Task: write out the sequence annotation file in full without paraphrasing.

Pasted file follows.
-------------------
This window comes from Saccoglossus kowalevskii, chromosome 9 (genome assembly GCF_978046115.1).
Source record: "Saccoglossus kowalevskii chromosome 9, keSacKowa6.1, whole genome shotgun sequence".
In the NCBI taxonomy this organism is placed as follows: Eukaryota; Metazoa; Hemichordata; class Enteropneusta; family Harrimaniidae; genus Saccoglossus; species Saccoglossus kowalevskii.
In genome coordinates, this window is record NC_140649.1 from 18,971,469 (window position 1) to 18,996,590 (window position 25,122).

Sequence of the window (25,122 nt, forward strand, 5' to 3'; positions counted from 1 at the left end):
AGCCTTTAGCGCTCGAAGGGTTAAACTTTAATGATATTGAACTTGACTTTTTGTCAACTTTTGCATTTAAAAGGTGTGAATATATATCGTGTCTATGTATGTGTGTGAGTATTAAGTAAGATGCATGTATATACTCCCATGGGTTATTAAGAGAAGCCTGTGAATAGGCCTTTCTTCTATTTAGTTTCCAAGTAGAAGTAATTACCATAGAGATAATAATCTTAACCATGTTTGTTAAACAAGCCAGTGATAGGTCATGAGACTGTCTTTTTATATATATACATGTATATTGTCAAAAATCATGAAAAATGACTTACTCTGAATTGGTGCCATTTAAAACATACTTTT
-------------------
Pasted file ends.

This window comes from Saccoglossus kowalevskii, chromosome 9 (genome assembly GCF_978046115.1).
Source record: "Saccoglossus kowalevskii chromosome 9, keSacKowa6.1, whole genome shotgun sequence".
In the NCBI taxonomy this organism is placed as follows: Eukaryota; Metazoa; Hemichordata; class Enteropneusta; family Harrimaniidae; genus Saccoglossus; species Saccoglossus kowalevskii.
In genome coordinates, this window is record NC_140649.1 from 18,971,469 (window position 1) to 18,996,590 (window position 25,122).

Sequence of the window (25,122 nt, forward strand, 5' to 3'; positions counted from 1 at the left end):
AGCCTTTAGCGCTCGAAGGGTTAAACTTTAATGATATTGAACTTGACTTTTTGTCAACTTTTGCATTTAAAAGGTGTGAATATATATCGTGTCTATGTATGTGTGTGAGTATTAAGTAAGATGCATGTATATACTCCCATGGGTTATTAAGAGAAGCCTGTGAATAGGCCTTTCTTCTATTTAGTTTCCAAGTAGAAGTAATTACCATAGAGATAATAATCTTAACCATGTTTGTTAAACAAGCCAGTGATAGGTCATGAGACTGTCTTTTTATATATATACATGTATATTGTCAAAAATCATGAAAAATGACTTACTCTGAATTGGTGCCATTTAAAACATACTTTT